What you need to know
Babies and small children should always be supervised near water.
A baby bath aid gives your child some support while in the bath, but it does not keep them safe. Babies have drowned while using bath aids.
You need to be actively supervising your child to make sure:
- the bath aid does not tip over
- the suction cups do not come loose
- the child does not climb out of the bath aid
- the child does not slip through the bath aid and become trapped.
What you need to do
- Never leave your baby unattended in the bath — always supervise.
- Never leave your child in the bath in the care of an older child — they may not recognise or react fast enough if a baby is getting into difficulty.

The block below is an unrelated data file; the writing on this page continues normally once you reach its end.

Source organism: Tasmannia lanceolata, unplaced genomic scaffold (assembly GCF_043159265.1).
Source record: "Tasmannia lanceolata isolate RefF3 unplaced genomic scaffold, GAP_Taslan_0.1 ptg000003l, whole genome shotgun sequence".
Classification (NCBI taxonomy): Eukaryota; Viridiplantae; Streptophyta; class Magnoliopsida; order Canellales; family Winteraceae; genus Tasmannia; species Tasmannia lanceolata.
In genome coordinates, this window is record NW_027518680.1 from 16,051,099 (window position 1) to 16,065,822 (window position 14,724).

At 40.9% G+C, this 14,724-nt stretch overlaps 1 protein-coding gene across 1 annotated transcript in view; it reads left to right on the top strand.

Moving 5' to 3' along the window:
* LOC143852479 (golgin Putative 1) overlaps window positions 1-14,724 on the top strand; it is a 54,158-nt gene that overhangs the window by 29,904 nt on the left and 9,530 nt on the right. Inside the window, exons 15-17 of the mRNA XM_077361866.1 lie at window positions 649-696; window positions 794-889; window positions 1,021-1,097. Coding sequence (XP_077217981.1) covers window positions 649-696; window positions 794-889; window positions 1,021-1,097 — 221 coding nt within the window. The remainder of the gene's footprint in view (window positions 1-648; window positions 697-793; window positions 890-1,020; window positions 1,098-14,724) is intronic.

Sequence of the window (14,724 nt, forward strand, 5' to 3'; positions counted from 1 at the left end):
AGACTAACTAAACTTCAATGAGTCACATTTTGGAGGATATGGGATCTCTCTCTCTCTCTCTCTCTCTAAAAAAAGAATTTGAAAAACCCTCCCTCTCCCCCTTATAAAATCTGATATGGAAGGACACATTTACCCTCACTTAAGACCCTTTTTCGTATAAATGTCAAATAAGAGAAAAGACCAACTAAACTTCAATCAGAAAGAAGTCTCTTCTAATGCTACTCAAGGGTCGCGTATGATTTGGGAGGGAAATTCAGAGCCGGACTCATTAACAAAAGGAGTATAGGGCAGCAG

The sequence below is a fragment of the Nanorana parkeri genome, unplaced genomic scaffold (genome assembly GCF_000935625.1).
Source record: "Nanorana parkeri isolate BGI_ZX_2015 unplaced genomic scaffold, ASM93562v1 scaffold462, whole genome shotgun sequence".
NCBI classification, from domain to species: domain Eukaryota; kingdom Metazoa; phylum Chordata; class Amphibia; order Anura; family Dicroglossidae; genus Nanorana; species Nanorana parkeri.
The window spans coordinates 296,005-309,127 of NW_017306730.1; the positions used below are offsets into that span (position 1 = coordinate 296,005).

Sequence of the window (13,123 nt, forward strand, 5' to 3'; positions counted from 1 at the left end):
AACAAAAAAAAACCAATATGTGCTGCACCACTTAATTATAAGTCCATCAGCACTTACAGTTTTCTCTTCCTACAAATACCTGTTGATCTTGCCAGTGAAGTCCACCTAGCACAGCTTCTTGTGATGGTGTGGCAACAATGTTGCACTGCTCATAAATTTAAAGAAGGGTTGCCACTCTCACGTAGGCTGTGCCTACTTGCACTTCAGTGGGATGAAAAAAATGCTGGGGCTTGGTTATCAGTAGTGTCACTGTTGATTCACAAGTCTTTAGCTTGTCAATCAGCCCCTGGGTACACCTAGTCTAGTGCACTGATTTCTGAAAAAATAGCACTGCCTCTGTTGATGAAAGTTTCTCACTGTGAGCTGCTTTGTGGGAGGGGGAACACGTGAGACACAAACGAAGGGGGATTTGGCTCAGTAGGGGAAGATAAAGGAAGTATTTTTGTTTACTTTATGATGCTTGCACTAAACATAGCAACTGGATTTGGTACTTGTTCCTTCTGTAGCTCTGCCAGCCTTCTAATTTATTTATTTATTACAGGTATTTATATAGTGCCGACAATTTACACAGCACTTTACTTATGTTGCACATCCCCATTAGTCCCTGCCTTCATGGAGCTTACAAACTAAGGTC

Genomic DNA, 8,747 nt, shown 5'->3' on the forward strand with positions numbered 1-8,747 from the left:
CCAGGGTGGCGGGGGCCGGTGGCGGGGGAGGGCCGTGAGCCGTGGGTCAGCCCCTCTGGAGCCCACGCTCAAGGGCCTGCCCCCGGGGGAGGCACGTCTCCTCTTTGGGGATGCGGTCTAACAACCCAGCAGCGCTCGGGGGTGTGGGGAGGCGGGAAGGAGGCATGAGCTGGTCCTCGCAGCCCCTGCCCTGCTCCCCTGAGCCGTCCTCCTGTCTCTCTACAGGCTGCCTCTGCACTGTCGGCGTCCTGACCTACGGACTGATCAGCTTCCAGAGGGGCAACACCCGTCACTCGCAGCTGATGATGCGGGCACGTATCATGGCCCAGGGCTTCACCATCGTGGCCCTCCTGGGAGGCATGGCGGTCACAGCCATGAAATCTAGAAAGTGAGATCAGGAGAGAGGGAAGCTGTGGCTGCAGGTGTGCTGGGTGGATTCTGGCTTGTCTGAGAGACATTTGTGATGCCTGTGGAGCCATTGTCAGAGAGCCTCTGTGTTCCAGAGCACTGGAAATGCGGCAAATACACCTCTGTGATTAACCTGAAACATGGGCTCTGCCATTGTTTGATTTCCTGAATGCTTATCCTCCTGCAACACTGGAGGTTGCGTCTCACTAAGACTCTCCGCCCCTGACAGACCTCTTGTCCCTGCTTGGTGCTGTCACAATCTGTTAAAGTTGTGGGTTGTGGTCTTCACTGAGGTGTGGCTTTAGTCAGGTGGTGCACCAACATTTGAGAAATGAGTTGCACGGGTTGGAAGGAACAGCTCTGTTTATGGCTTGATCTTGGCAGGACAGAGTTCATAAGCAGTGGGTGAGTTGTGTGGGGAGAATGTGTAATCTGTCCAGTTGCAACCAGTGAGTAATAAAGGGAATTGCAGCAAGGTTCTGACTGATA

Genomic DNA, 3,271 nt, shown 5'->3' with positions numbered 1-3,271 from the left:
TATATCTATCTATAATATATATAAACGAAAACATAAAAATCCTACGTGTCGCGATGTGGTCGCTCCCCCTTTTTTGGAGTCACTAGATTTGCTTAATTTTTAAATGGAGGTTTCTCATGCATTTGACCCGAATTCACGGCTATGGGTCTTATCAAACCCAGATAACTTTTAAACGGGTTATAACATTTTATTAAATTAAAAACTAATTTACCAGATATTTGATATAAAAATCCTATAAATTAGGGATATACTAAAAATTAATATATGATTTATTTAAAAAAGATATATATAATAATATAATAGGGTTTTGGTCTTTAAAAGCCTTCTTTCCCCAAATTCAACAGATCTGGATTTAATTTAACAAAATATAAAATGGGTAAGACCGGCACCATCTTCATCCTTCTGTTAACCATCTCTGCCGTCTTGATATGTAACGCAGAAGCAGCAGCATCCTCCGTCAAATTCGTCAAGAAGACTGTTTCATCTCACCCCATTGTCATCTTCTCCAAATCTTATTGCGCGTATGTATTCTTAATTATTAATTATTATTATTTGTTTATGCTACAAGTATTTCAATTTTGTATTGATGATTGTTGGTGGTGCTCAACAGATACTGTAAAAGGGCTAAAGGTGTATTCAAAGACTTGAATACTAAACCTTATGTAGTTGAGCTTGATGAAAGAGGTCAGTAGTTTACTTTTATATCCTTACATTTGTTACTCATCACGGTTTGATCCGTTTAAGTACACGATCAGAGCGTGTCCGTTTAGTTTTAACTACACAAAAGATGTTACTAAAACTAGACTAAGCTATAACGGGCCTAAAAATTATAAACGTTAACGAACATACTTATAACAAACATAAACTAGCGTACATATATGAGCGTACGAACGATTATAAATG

- Always check the bath aid for any worn or broken parts before using.
- Don’t use a baby bath aid with suction cups in a bath with an uneven or slip-resistant base, or where the enamel is worn — the suction cups will not stick to this type of bath surface.
- Use only enough water to wet the child using your hands.
- Always supervise babies and small children in the bath, and always prepare the child’s clothes and towel before running the bath.
- If you need to leave the bathroom for any reason, take your child with you.
If you have a safety problem or concern
If you have some concerns about the safety of a product or if you’re injured by a product, you should tell the retailer or supplier about it.
You also have the right to ask for a remedy such as a refund, replacement or repair under the Consumer Guarantees Act (CGA). One of the guarantees in the CGA is that products must be of acceptable quality and this includes that the product is safe.
In addition, it’s good to report the details to us – product safety reports from the public help government agencies to identify systemic issues and help us to prioritise and respond to issues.